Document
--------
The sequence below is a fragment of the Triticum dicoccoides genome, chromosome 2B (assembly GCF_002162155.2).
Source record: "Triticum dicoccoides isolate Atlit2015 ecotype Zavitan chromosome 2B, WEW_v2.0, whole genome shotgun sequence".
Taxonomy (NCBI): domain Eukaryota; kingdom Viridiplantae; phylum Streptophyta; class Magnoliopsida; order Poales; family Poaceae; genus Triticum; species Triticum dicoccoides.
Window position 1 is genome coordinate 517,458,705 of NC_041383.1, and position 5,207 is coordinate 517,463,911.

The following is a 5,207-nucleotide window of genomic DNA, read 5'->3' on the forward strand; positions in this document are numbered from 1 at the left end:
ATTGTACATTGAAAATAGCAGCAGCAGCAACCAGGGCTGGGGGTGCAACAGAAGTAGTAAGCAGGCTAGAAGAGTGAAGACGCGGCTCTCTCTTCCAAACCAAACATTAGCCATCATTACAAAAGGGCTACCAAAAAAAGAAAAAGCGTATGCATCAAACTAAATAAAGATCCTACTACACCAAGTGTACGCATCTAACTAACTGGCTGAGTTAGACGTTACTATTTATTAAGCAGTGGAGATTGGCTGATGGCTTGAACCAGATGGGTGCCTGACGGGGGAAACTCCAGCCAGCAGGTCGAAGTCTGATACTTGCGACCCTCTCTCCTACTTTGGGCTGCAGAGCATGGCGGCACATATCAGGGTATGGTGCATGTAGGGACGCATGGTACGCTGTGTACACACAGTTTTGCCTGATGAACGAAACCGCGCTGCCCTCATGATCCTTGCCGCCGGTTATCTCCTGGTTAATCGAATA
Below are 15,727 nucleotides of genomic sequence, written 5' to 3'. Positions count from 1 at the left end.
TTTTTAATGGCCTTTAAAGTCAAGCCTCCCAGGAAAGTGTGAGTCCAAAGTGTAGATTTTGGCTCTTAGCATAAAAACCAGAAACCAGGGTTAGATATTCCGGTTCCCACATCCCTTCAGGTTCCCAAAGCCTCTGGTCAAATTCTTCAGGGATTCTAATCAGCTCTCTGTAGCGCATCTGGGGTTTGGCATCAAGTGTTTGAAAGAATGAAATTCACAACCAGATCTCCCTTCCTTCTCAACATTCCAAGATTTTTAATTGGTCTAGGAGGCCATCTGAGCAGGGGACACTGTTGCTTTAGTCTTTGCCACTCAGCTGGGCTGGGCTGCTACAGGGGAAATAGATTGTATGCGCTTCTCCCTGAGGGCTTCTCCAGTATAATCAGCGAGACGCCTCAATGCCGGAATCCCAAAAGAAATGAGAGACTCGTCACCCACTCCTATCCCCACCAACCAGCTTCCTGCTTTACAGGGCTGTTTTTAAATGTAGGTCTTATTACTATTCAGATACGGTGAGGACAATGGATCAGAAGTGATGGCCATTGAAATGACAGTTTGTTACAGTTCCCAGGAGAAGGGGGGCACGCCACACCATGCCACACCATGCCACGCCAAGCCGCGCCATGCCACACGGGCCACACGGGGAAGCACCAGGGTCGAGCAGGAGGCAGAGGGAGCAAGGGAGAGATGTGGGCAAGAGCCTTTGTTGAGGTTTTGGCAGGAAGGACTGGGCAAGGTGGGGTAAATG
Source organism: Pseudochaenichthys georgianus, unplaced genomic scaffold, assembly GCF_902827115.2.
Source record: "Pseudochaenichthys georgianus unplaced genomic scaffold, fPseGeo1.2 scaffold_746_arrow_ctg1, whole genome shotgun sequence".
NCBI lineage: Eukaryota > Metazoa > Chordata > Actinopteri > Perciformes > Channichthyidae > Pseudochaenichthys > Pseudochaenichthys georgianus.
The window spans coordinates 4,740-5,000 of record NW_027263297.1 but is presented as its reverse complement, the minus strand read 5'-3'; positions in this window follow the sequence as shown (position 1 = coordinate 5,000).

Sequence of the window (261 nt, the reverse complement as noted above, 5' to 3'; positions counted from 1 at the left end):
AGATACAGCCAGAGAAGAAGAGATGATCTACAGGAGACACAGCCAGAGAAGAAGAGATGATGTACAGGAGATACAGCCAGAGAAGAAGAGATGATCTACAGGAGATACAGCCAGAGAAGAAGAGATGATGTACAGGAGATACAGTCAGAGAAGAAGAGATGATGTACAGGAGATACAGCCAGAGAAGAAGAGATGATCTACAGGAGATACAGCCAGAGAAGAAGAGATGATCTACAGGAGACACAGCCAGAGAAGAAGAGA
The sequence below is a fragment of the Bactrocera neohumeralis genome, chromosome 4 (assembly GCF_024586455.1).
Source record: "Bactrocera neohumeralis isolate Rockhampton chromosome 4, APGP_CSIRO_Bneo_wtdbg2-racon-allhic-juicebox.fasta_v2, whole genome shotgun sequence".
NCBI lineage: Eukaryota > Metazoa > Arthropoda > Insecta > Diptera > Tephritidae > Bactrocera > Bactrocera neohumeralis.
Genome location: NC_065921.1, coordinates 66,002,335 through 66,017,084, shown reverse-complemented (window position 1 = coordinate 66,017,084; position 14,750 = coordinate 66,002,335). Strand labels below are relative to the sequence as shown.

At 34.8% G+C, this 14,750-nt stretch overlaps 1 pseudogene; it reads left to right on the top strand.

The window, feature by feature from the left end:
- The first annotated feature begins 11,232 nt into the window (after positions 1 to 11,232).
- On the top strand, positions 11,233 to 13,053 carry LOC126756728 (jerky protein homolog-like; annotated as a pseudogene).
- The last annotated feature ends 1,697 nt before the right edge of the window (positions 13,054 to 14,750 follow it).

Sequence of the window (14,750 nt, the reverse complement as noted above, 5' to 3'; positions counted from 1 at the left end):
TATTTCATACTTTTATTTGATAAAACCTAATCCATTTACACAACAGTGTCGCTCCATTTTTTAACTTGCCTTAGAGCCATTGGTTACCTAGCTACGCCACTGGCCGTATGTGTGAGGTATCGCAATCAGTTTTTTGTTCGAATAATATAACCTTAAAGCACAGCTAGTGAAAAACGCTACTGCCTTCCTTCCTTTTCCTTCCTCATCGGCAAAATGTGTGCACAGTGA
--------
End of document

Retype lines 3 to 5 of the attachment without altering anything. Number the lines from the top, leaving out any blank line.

Taxonomy (NCBI): domain Eukaryota; kingdom Viridiplantae; phylum Streptophyta; class Magnoliopsida; order Poales; family Poaceae; genus Triticum; species Triticum dicoccoides.
Window position 1 is genome coordinate 517,458,705 of NC_041383.1, and position 5,207 is coordinate 517,463,911.

The following is a 5,207-nucleotide window of genomic DNA, read 5'->3' on the forward strand; positions in this document are numbered from 1 at the left end: